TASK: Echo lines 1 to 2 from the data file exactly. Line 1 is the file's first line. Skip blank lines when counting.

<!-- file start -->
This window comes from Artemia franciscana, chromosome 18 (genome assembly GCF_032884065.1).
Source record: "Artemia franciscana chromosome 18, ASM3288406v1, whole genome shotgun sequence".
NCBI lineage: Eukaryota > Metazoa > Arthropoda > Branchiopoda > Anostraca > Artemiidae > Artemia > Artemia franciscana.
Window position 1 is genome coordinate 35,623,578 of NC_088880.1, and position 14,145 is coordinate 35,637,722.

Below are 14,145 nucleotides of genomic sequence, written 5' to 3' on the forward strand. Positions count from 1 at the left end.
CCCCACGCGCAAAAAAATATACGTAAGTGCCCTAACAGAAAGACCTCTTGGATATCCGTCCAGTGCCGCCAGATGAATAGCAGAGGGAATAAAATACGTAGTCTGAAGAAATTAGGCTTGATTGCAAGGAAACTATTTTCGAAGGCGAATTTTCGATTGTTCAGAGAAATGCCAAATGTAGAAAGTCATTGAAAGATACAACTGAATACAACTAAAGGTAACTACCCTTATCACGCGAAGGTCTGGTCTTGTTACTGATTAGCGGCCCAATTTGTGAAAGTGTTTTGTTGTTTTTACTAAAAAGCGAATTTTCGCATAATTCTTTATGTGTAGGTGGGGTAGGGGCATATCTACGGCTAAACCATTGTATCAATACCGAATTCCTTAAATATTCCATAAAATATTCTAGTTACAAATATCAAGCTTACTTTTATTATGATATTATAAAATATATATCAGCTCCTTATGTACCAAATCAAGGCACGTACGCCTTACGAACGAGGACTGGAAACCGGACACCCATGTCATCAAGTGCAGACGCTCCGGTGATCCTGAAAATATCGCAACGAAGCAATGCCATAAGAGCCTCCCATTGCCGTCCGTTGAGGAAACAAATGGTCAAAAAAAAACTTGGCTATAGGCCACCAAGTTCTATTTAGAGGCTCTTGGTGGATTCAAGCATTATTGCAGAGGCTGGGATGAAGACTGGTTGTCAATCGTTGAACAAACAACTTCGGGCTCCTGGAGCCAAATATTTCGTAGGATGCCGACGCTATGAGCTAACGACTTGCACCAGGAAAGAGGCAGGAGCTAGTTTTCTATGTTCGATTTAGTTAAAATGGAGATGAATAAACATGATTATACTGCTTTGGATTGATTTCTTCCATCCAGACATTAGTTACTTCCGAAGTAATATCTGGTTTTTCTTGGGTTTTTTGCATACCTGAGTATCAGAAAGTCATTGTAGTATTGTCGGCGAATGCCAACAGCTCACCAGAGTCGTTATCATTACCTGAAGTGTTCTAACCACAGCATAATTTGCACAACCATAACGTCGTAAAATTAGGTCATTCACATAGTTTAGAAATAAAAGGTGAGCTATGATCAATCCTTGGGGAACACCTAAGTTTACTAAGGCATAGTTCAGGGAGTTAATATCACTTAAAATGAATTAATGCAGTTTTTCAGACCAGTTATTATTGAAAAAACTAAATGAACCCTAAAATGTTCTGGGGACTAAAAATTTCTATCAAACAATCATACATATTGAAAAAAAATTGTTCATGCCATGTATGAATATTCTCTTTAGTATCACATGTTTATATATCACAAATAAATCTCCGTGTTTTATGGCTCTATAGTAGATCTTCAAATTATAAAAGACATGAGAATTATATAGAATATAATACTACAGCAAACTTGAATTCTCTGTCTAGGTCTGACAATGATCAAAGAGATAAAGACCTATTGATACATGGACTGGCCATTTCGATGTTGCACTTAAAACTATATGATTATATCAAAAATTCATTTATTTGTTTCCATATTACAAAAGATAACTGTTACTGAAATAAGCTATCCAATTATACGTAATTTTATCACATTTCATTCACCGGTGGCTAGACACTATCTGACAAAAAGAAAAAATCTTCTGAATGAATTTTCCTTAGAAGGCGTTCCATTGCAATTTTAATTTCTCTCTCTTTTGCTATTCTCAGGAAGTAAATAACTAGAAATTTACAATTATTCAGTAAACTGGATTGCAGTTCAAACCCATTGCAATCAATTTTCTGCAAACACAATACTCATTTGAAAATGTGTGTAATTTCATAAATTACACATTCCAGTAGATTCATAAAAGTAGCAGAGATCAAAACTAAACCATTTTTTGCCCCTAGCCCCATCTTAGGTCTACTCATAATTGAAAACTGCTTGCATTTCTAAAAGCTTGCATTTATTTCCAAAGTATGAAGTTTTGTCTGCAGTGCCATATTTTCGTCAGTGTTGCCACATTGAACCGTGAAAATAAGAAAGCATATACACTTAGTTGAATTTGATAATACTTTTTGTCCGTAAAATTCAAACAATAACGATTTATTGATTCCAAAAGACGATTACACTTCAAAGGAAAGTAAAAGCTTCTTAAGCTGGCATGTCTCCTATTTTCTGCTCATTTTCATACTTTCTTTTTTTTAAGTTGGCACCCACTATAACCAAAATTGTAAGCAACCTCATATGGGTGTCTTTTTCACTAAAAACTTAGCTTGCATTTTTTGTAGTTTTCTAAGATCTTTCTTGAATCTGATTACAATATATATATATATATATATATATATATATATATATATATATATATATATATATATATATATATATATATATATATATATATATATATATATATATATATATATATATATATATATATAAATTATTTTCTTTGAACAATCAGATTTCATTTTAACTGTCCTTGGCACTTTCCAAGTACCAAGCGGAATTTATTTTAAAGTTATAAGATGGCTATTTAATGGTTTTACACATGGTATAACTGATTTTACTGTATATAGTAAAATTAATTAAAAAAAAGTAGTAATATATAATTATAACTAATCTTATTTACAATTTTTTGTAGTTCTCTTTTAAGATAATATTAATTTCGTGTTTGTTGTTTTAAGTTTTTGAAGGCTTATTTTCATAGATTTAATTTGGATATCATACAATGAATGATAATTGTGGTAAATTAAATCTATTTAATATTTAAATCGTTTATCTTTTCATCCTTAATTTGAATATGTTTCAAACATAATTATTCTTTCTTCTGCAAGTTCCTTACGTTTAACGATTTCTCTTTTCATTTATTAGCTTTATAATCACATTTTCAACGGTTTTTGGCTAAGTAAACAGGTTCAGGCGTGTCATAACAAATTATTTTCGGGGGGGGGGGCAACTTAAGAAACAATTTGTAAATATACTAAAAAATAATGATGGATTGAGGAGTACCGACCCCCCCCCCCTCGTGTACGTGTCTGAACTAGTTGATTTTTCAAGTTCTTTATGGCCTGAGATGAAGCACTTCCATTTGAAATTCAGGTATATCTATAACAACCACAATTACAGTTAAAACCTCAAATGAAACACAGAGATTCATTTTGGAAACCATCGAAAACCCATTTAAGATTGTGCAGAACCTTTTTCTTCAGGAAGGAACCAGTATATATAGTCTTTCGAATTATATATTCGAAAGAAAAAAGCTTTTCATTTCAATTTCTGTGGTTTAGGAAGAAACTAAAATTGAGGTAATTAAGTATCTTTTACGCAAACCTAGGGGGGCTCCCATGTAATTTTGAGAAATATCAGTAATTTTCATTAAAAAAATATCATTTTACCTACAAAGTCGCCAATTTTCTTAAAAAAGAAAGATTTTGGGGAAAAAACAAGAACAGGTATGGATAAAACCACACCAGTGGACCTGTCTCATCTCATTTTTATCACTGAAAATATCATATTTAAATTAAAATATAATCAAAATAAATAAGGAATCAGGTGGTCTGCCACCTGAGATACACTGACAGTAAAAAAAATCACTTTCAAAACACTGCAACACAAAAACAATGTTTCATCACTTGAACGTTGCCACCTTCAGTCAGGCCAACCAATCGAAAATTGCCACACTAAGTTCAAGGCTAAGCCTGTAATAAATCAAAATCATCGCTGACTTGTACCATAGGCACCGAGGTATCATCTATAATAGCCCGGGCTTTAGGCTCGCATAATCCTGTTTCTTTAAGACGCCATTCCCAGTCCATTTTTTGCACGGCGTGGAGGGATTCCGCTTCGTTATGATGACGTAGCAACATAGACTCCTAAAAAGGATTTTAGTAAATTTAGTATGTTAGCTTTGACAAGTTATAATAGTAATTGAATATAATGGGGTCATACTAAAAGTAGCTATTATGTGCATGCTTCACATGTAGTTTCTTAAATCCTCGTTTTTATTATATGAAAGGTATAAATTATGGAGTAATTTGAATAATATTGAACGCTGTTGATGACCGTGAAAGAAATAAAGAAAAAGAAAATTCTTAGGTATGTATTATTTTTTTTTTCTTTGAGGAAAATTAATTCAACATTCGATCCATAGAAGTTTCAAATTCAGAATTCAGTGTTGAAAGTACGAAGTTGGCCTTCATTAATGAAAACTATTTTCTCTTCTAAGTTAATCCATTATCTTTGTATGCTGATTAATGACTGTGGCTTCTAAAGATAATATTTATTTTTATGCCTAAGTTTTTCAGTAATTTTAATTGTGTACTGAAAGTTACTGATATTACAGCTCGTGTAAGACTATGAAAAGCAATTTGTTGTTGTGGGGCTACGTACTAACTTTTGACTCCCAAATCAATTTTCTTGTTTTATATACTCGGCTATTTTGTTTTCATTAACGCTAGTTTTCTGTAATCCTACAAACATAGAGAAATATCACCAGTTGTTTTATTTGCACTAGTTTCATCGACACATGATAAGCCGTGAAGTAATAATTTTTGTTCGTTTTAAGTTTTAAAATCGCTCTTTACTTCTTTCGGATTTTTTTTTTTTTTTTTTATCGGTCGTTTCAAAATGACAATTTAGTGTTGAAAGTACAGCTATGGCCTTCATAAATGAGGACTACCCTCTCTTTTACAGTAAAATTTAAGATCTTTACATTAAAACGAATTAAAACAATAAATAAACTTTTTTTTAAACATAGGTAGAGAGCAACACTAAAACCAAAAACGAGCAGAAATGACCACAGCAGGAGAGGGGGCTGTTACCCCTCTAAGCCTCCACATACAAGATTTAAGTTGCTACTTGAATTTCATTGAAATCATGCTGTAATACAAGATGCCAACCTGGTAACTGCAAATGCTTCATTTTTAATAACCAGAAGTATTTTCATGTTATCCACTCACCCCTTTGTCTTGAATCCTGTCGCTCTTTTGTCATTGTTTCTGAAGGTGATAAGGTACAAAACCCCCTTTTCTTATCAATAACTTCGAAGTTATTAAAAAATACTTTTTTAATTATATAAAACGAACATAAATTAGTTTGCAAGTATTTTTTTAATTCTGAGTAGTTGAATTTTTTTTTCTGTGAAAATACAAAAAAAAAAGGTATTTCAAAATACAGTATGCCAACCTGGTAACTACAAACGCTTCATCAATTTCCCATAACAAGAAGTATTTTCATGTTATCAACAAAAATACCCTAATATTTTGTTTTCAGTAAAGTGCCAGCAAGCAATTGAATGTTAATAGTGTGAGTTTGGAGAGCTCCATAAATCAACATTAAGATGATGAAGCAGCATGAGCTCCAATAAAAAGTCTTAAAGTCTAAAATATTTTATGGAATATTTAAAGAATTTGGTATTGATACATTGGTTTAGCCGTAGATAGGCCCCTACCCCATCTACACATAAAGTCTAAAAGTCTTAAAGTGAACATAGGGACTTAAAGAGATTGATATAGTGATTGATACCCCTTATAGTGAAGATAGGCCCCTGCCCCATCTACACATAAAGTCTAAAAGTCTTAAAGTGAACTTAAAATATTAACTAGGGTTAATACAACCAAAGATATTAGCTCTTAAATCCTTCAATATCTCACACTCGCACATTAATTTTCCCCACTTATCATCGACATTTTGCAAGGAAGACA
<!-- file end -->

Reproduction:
This window comes from Artemia franciscana, chromosome 18 (genome assembly GCF_032884065.1).
Source record: "Artemia franciscana chromosome 18, ASM3288406v1, whole genome shotgun sequence".